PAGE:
Finding hope in 'Hard Times at Douglass'

July 11, 2008|By Eric Cooper

The HBO documentary Hard Times at Douglass High, about the challenges a Baltimore public school faces, is a stunningly revealing piece, highlighting a vital yet often overlooked issue. However, the program does not offer any solutions for reducing the achievement gap in Baltimore's schools - thus potentially creating a false sense of hopelessness.

The documentary portrays a school system, administrators and teachers compromising learning standards in order to meet the requirements of the No Child Left Behind law. One might think, from viewing it, that the route to reform is through holding students back until they are ready to pass to the next grade level.

Is this the new American way? No solutions for our youths, just postponement of their potential?

Some may hope that such repetition will enable struggling urban students to learn, but experience has shown the best way to overcome the obstacles to education that urban students face is to give teachers the support required for student success.

At Frederick Douglass High, where two-thirds of the teachers are not certified - and at many other schools in Baltimore and across the nation - this support especially needs to come in the form of professional development. According to experts, including Standard University Professor Linda Darling-Hammond in the Education Policy Analysis Archives, student achievement is much less related to demographic characteristics than it is to student access to appropriate, quality instruction.

Too often, districts think of "staff development" in terms of one-shot workshops, sporadic in-service training, superficial workshop-type presentations, staff retreats with cluttered agendas and tedious after-school training. This process can and must be improved.

The National Urban Alliance is partnering with educational and community leadership to foster an environment that leads to higher intellectual performance for all students. For this to happen, teachers must be equipped with the diagnostic tools, best practices and strategic thinking that will enable them and their students to believe that they can achieve.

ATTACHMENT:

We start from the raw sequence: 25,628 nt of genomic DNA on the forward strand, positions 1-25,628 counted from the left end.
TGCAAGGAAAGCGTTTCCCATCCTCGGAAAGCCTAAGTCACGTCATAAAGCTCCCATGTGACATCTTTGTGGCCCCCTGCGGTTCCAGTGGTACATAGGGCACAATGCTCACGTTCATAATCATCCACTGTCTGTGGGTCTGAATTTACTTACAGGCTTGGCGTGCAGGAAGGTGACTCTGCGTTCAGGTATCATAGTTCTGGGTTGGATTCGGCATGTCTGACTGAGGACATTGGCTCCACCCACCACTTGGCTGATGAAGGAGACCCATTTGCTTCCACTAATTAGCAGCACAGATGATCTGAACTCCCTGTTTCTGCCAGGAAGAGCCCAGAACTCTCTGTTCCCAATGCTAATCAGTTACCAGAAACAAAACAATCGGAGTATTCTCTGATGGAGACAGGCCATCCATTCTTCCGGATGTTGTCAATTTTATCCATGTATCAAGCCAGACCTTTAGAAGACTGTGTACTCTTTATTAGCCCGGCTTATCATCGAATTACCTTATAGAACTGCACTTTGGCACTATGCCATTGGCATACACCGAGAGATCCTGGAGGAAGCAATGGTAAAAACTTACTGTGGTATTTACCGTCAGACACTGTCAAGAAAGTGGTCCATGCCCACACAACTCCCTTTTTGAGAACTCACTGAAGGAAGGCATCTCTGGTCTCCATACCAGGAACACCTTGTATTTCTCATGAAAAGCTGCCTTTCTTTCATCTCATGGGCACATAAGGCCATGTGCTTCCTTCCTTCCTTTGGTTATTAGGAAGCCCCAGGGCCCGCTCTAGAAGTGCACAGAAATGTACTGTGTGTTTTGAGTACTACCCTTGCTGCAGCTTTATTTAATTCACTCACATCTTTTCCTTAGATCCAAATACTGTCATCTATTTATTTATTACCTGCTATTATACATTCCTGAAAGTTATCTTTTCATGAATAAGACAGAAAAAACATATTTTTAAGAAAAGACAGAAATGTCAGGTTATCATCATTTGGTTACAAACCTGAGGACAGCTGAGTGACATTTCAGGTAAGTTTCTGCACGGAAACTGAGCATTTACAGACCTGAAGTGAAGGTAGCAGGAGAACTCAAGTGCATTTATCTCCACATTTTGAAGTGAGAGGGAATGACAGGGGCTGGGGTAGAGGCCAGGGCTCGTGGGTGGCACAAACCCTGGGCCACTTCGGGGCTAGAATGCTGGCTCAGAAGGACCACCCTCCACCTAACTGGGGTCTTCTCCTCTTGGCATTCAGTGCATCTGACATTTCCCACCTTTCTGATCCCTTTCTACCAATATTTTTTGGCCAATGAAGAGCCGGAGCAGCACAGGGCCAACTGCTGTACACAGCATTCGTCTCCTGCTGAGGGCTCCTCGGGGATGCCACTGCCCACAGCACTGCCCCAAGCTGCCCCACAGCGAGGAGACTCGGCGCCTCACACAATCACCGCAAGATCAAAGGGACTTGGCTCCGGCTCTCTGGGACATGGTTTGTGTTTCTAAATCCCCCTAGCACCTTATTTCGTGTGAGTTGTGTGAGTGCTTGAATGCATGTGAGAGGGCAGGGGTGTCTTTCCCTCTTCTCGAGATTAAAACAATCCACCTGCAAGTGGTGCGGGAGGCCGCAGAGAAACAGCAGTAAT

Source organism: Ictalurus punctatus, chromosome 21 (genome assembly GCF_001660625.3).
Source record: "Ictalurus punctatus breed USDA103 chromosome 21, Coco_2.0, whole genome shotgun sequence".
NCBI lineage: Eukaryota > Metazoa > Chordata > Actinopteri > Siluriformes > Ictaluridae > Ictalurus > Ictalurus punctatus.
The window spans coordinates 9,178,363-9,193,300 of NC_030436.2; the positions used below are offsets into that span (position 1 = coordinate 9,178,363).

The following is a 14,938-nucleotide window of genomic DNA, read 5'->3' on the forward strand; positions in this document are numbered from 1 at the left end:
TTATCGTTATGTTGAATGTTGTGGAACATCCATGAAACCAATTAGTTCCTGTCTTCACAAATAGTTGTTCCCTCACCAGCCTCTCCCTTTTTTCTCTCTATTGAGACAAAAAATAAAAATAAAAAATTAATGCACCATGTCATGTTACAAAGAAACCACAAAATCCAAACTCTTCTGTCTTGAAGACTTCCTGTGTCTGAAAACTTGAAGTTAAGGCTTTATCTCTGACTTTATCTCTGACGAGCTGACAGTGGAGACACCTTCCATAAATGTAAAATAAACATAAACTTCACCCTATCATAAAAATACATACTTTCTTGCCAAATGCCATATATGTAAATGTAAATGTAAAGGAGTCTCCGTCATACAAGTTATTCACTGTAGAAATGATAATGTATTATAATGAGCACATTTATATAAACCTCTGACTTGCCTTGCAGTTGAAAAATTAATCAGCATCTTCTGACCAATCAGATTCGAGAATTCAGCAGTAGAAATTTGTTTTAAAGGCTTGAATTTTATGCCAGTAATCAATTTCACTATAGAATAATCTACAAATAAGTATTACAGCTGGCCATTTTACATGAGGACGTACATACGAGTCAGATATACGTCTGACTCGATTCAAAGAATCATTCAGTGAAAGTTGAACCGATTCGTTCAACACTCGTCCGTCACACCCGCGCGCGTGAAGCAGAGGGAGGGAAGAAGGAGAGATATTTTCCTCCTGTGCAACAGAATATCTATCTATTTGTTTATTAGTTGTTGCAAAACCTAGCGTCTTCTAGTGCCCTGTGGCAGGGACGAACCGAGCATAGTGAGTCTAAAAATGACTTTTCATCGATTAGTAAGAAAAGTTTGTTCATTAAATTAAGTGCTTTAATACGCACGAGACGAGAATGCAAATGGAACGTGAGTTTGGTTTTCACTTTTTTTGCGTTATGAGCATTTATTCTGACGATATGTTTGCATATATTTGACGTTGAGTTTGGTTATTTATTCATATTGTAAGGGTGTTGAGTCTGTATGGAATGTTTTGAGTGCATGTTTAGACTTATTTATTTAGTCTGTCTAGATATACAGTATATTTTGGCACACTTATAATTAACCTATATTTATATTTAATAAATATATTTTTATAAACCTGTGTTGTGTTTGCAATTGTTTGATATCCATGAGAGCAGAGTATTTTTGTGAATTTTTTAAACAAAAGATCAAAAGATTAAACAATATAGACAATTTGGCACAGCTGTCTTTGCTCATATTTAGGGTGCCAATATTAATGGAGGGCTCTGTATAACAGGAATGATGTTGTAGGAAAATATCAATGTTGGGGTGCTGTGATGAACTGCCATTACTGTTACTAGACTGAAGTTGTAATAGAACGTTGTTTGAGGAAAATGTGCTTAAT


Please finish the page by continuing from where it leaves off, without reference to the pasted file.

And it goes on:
The work of NUA over the last two decades has proved that the focus should be on building internal capacity for teachers and principals to transform the learning environments and learning experiences around relevant themes based on community priorities and needs.

To do so, learning must be at the center of continuous development. A coherent curriculum needs to be distributed across the district so that students in each school have equal opportunities, while maintaining the value of teacher creativity and professional judgment.

Engaging strategies and familiar cultural themes should be woven into the curriculum so students can gain experience that is relevant to their world. Finally, parent workshops - with a focus on outreach and incentives - should be created in order to provide participants with strategies for learning outside the classroom. In Baltimore, schools CEO Andres Alonso recently unveiled an ambitious proposal for boosting parent involvement.

We all have an obligation to provide resources to allow our youths to excel and contribute to society. In the rapidly changing world economy, America is being left behind for failure to invest in our future through quality public education for all students. In the end, hard times at Douglass High translate into hard times for all of us.

Eric Cooper is the president and founder of the National Urban Alliance. He is a contributing author of the book "Teaching All the Children: Strategies for Developing Literacy in an Urban Setting." His e-mail is

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